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Old 05-12-2021, 12:39 PM   #1 (permalink)
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Air Conditioning Load impact on cooling system

An additional puzzle piece involved in a vehicles cooling system and drag is associated with the heat load imposed upon the radiator by the heat rejected from the air conditioning condenser, upstream of the radiator; which is a function of the total cooling load of the cabin.
The total cooling load for the cabin will include heat flux associated with conduction, internal sensible and latent heat sources, direct solar gain, infrared radiation, outside air ventilation sensible and latent heat, and HVAC system heat.
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* Conductive loads will have to do with the area of all cabin exterior surfaces, the inverse of all their individual R-factors, the design indoor/ outdoor temperature differential, including an engine compartment firewall ( when applicable ).
* Working temperatures for USA vehicles would be 75F-indoor, 122F- outdoor.
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* Internal loads would involve passenger occupancy density and both their sensible and latent heat contribution.
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* Direct solar gain would involve insolation value for Furnace Creek, Death Valley, California, USA, full sun, peak summer, solar noon, glazing area, selective coatings ( shading coefficients ), greenhouse effect.
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* Infrared radiation emitted from solar- UV absorbing/ long-wave re-radiating surfaces.
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* Indoor cabin volume and outdoor, fresh-air, ventilation, air-exchange volume rate cooling load based upon sensible/ latent enthalpy differential with indoor design air enthalpy.
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* HVAC heat load involves air handler electric motor losses and air handler fan losses when developing cfm and total pressure (Pt)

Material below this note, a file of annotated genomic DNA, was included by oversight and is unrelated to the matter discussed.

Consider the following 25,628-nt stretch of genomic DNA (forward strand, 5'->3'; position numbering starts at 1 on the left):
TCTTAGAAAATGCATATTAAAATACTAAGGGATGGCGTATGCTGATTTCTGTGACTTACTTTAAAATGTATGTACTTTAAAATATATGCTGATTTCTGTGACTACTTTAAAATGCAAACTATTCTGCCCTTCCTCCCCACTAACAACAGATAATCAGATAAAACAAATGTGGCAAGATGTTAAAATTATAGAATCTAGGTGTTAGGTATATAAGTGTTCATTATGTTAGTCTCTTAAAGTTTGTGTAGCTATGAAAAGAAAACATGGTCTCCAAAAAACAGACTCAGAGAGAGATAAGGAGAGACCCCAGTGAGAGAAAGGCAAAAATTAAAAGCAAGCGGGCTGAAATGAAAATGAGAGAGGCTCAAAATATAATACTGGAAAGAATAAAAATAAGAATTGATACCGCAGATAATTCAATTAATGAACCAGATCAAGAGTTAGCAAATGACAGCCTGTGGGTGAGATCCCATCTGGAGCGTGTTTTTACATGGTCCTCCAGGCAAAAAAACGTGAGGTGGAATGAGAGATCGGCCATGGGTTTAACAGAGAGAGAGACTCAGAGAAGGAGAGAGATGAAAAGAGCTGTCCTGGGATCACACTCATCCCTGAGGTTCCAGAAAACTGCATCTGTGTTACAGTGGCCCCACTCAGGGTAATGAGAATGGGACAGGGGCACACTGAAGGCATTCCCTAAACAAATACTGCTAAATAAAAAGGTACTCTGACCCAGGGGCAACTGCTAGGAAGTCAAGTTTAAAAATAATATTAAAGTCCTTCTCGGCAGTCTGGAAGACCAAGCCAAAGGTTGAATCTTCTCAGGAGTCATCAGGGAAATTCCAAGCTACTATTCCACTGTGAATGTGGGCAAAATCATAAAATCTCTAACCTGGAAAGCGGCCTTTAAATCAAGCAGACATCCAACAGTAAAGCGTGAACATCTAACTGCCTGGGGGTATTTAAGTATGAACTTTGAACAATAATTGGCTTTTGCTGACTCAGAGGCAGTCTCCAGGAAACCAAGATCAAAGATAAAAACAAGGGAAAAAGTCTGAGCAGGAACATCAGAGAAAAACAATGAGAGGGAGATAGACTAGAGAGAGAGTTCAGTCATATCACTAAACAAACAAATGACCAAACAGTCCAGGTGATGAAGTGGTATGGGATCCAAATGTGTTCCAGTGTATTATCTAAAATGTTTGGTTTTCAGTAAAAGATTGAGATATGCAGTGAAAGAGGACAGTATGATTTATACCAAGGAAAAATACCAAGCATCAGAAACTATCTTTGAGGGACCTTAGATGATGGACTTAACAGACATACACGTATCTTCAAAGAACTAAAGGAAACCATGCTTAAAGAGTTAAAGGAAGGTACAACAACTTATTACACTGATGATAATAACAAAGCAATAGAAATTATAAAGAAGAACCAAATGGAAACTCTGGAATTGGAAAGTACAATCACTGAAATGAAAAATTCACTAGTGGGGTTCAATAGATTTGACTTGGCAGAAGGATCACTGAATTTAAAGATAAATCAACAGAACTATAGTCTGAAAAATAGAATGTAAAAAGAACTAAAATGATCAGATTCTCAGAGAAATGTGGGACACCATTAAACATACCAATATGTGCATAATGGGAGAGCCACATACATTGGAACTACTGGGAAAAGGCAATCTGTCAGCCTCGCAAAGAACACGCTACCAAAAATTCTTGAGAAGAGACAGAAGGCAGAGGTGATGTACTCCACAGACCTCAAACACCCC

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1) cabin 'size' and 'volume' makes a difference
2) cabin 'construction' makes a difference
3) cabin 'glazings' makes a difference
4) whether or not there's an engine compartment firewall makes a difference
5) whether there's two-passengers, or eleven makes a difference
6) the AC system must perform to specification while parked, idling, no wind, all accessories 'ON'
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* Under the worse-case scenario, the radiator must handle not only engine/motor/battery/regeneration heat flux, but also navigate the additional worse-case scenario air conditioning heat load.
* As cooling system drag is related to radiator shutter position and ' blower-assisted' dynamics, the role the air conditioning system plays on overall cooling system performance needs to be appreciated.
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* With respect to the Porsche 911 Carrera cooling drag, consider its surface area, interior volume, and that it is a 2-passenger coupe, compared to the 1st-gen, Tesla Model S sedan surface area, interior volume, and that it is rated to carry up the seven (7) passengers, also lacking any facility to lose powertrain heat from an 'exhaust' system.

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Last edited by aerohead; 05-14-2021 at 12:36 PM.. Reason: add data
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Old 05-12-2021, 12:56 PM   #2 (permalink)
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* The radiator must accommodate blockage from the air conditioning condenser when it is inoperative.
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Old 05-12-2021, 06:22 PM   #3 (permalink)
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radiator / condenser

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Originally Posted by freebeard View Post
* The radiator must accommodate blockage from the air conditioning condenser when it is inoperative.
Some exceptions would be past iterations of the V-10 powered Dodge RAM pickup. These trucks had parallel radiator and condenser. Side by side.
Each was unobstructed with respect to the forward stagnation point.
The first-gen Honda CIVIC CRX HF was also configured this way. They came from Japan without AC, which was added as an option at the dealer.